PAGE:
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   The SMTP server transforms the command arguments by moving its own
   identifier (its domain name or that of any domain for which it is
   acting as a mail exchanger), if it appears, from the forward-path to
   the beginning of the reverse-path.

   Notice that the forward-path and reverse-path appear in the SMTP
   commands and replies, but not necessarily in the message.  That is,
   there is no need for these paths and especially this syntax to appear
   in the "To:" , "From:", "CC:", etc. fields of the message header.
   Conversely, SMTP servers MUST NOT derive final message delivery
   information from message header fields.

   When the list of hosts is present, it is a "reverse" source route and
   indicates that the mail was relayed through each host on the list
   (the first host in the list was the most recent relay).  This list is
   used as a source route to return non-delivery notices to the sender.
   As each relay host adds itself to the beginning of the list, it MUST
   use its name as known in the transport environment to which it is
   relaying the mail rather than that of the transport environment from
   which the mail came (if they are different).

D. Scenarios

This section presents complete scenarios of several types of SMTP sessions. In the examples, "C:" indicates what is said by the SMTP client, and "S:" indicates what is said by the SMTP server.

D.1 A Typical SMTP Transaction Scenario

This SMTP example shows mail sent by Smith at host bar.com, to Jones, Green, and Brown at host foo.com. Here we assume that host bar.com contacts host foo.com directly. The mail is accepted for Jones and Brown. Green does not have a mailbox at host foo.com. S: 220 foo.com Simple Mail Transfer Service Ready C: EHLO bar.com S: 250-foo.com greets bar.com S: 250-8BITMIME S: 250-SIZE S: 250-DSN S: 250 HELP C: MAIL FROM:<Smith@bar.com> S: 250 OK C: RCPT TO:<Jones@foo.com> S: 250 OK C: RCPT TO:<Green@foo.com> S: 550 No such user here C: RCPT TO:<Brown@foo.com>
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      S: 250 OK
      C: DATA
      S: 354 Start mail input; end with <CRLF>.<CRLF>
      C: Blah blah blah...
      C: ...etc. etc. etc.
      C: .
      S: 250 OK
      C: QUIT
      S: 221 foo.com Service closing transmission channel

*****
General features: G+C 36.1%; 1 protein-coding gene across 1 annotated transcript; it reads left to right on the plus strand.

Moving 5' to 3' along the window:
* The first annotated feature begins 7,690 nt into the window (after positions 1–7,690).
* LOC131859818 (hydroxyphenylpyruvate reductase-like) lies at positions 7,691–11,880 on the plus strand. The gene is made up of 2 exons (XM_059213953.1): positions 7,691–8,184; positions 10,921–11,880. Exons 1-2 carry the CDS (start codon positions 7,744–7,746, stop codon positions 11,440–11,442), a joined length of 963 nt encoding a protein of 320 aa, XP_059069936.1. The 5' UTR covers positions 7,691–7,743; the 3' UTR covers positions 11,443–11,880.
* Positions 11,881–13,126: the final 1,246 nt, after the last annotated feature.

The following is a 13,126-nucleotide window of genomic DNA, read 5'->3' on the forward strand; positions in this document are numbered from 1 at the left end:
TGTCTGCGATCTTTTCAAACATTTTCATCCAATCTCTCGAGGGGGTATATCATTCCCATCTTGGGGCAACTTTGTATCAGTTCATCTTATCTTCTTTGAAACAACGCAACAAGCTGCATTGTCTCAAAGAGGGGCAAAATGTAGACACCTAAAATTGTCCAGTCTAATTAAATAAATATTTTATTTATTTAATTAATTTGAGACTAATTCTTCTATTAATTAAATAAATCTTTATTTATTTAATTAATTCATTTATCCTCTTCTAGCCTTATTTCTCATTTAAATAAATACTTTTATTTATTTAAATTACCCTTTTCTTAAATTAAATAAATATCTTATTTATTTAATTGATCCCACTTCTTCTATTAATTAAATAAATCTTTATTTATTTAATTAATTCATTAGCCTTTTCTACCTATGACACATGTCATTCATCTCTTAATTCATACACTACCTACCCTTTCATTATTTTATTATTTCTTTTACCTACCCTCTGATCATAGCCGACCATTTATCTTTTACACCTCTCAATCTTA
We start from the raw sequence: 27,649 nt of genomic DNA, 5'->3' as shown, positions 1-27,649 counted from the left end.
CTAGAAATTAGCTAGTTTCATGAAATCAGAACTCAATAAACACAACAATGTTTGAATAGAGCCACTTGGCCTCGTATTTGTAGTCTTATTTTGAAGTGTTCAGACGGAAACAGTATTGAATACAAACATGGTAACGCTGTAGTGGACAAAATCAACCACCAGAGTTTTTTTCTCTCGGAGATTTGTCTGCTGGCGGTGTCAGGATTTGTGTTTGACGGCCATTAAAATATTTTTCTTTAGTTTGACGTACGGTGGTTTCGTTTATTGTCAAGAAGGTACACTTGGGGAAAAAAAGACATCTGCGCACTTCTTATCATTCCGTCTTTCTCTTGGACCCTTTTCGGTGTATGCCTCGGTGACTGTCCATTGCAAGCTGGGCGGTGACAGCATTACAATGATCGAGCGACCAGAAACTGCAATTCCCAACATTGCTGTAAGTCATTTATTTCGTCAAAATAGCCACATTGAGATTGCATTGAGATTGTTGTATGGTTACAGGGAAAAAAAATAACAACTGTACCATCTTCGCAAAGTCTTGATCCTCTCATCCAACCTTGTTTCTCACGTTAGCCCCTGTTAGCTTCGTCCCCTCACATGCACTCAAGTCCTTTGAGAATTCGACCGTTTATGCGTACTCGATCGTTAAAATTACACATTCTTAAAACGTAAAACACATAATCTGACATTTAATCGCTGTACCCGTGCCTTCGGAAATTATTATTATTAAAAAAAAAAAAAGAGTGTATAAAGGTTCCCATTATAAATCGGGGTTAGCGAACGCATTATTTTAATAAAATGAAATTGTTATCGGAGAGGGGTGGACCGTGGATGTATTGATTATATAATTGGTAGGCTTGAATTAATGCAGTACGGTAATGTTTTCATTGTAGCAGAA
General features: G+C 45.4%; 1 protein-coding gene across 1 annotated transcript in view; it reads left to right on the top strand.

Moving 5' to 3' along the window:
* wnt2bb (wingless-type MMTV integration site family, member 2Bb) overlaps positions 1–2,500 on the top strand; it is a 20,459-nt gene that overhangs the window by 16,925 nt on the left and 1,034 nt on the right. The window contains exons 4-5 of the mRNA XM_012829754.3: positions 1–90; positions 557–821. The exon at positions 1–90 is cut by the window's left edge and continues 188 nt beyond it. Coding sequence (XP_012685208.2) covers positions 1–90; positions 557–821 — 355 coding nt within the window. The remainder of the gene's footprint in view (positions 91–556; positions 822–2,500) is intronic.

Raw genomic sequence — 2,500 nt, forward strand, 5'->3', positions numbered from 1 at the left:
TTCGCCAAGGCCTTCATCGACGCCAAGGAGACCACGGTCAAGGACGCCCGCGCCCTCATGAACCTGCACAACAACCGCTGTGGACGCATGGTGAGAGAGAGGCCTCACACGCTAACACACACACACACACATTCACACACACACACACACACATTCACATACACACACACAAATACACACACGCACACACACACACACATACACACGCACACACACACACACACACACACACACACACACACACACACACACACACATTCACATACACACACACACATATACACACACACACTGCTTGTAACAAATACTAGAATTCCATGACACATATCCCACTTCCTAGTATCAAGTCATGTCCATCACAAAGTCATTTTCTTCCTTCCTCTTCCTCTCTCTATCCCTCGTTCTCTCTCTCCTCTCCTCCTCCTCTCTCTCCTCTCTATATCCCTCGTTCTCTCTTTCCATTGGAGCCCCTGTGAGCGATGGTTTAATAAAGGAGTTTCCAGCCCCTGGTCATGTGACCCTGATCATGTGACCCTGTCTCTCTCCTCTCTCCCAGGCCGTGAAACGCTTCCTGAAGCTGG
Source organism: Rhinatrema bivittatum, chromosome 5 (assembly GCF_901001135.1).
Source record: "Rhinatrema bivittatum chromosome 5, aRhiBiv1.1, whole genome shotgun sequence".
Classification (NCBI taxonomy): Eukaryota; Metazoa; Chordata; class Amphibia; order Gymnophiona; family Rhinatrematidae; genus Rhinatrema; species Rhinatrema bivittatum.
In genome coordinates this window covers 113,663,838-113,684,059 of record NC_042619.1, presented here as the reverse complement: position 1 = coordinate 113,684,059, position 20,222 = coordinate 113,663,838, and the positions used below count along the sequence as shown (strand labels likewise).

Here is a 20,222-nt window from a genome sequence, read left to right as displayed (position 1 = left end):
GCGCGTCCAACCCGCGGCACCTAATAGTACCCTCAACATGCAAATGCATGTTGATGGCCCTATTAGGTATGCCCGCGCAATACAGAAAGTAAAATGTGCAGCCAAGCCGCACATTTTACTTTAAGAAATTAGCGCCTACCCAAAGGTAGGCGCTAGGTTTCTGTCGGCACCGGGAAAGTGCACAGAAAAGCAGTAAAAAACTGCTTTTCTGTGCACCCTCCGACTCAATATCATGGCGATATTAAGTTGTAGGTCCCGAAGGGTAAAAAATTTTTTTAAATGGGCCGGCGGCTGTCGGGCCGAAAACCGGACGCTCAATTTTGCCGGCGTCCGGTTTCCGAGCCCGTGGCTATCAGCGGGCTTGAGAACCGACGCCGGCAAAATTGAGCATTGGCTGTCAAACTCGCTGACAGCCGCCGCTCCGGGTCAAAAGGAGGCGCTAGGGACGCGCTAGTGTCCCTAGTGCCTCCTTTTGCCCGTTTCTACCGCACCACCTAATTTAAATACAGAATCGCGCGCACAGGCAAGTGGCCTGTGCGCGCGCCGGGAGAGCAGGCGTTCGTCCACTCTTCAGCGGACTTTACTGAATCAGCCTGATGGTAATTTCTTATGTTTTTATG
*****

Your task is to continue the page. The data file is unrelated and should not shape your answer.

D.2 Aborted SMTP Transaction Scenario

S: 220 foo.com Simple Mail Transfer Service Ready C: EHLO bar.com S: 250-foo.com greets bar.com S: 250-8BITMIME S: 250-SIZE S: 250-DSN S: 250 HELP C: MAIL FROM:<Smith@bar.com> S: 250 OK C: RCPT TO:<Jones@foo.com> S: 250 OK C: RCPT TO:<Green@foo.com> S: 550 No such user here C: RSET S: 250 OK C: QUIT S: 221 foo.com Service closing transmission channel

D.3 Relayed Mail Scenario

Step 1 -- Source Host to Relay Host S: 220 foo.com Simple Mail Transfer Service Ready C: EHLO bar.com S: 250-foo.com greets bar.com S: 250-8BITMIME S: 250-SIZE S: 250-DSN S: 250 HELP C: MAIL FROM:<JQP@bar.com> S: 250 OK C: RCPT TO:<@foo.com:Jones@XYZ.COM> S: 250 OK C: DATA S: 354 Start mail input; end with <CRLF>.<CRLF> C: Date: Thu, 21 May 1998 05:33:29 -0700
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      C: From: John Q. Public <JQP@bar.com>
      C: Subject:  The Next Meeting of the Board
      C: To: Jones@xyz.com
      C:
      C: Bill:
      C: The next meeting of the board of directors will be
      C: on Tuesday.
      C:                         John.
      C: .
      S: 250 OK
      C: QUIT
      S: 221 foo.com Service closing transmission channel

   Step 2  --  Relay Host to Destination Host

      S: 220 xyz.com Simple Mail Transfer Service Ready
      C: EHLO foo.com
      S: 250 xyz.com is on the air
      C: MAIL FROM:<@foo.com:JQP@bar.com>
      S: 250 OK
      C: RCPT TO:<Jones@XYZ.COM>
      S: 250 OK
      C: DATA
      S: 354 Start mail input; end with <CRLF>.<CRLF>
      C: Received: from bar.com by foo.com ; Thu, 21 May 1998
      C:     05:33:29 -0700
      C: Date: Thu, 21 May 1998 05:33:22 -0700
      C: From: John Q. Public <JQP@bar.com>
      C: Subject:  The Next Meeting of the Board
      C: To: Jones@xyz.com
      C:
      C: Bill:
      C: The next meeting of the board of directors will be
      C: on Tuesday.
      C:                         John.
      C: .
      S: 250 OK
      C: QUIT
      S: 221 foo.com Service closing transmission channel

D.4 Verifying and Sending Scenario

S: 220 foo.com Simple Mail Transfer Service Ready C: EHLO bar.com S: 250-foo.com greets bar.com S: 250-8BITMIME S: 250-SIZE S: 250-DSN
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      S: 250-VRFY
      S: 250 HELP
      C: VRFY Crispin
      S: 250 Mark Crispin <Admin.MRC@foo.com>
      C: SEND FROM:<EAK@bar.com>
      S: 250 OK
      C: RCPT TO:<Admin.MRC@foo.com>
      S: 250 OK
      C: DATA
      S: 354 Start mail input; end with <CRLF>.<CRLF>
      C: Blah blah blah...